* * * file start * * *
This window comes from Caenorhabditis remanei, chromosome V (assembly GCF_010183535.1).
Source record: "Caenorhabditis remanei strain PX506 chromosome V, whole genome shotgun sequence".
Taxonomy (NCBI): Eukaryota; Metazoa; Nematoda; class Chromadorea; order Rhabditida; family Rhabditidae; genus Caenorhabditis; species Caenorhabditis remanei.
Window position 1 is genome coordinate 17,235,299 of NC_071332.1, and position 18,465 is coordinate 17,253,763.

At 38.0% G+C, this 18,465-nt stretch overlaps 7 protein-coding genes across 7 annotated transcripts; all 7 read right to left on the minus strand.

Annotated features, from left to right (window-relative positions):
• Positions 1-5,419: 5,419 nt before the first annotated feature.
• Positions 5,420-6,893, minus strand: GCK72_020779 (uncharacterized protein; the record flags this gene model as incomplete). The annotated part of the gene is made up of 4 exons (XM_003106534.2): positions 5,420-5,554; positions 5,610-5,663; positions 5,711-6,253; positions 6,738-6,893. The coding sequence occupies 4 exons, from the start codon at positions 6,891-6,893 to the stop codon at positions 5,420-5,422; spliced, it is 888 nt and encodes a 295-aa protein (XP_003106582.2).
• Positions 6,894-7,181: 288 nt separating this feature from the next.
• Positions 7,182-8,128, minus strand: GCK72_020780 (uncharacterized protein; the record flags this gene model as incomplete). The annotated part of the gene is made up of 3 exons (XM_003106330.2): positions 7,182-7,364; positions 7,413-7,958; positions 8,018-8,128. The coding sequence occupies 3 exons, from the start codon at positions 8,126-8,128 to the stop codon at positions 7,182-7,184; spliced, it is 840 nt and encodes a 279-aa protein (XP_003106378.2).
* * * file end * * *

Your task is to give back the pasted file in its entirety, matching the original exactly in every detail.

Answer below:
This window comes from Caenorhabditis remanei, chromosome V (assembly GCF_010183535.1).
Source record: "Caenorhabditis remanei strain PX506 chromosome V, whole genome shotgun sequence".
Taxonomy (NCBI): Eukaryota; Metazoa; Nematoda; class Chromadorea; order Rhabditida; family Rhabditidae; genus Caenorhabditis; species Caenorhabditis remanei.
Window position 1 is genome coordinate 17,235,299 of NC_071332.1, and position 18,465 is coordinate 17,253,763.

At 38.0% G+C, this 18,465-nt stretch overlaps 7 protein-coding genes across 7 annotated transcripts; all 7 read right to left on the minus strand.

Annotated features, from left to right (window-relative positions):
• Positions 1-5,419: 5,419 nt before the first annotated feature.
• Positions 5,420-6,893, minus strand: GCK72_020779 (uncharacterized protein; the record flags this gene model as incomplete). The annotated part of the gene is made up of 4 exons (XM_003106534.2): positions 5,420-5,554; positions 5,610-5,663; positions 5,711-6,253; positions 6,738-6,893. The coding sequence occupies 4 exons, from the start codon at positions 6,891-6,893 to the stop codon at positions 5,420-5,422; spliced, it is 888 nt and encodes a 295-aa protein (XP_003106582.2).
• Positions 6,894-7,181: 288 nt separating this feature from the next.
• Positions 7,182-8,128, minus strand: GCK72_020780 (uncharacterized protein; the record flags this gene model as incomplete). The annotated part of the gene is made up of 3 exons (XM_003106330.2): positions 7,182-7,364; positions 7,413-7,958; positions 8,018-8,128. The coding sequence occupies 3 exons, from the start codon at positions 8,126-8,128 to the stop codon at positions 7,182-7,184; spliced, it is 840 nt and encodes a 279-aa protein (XP_003106378.2).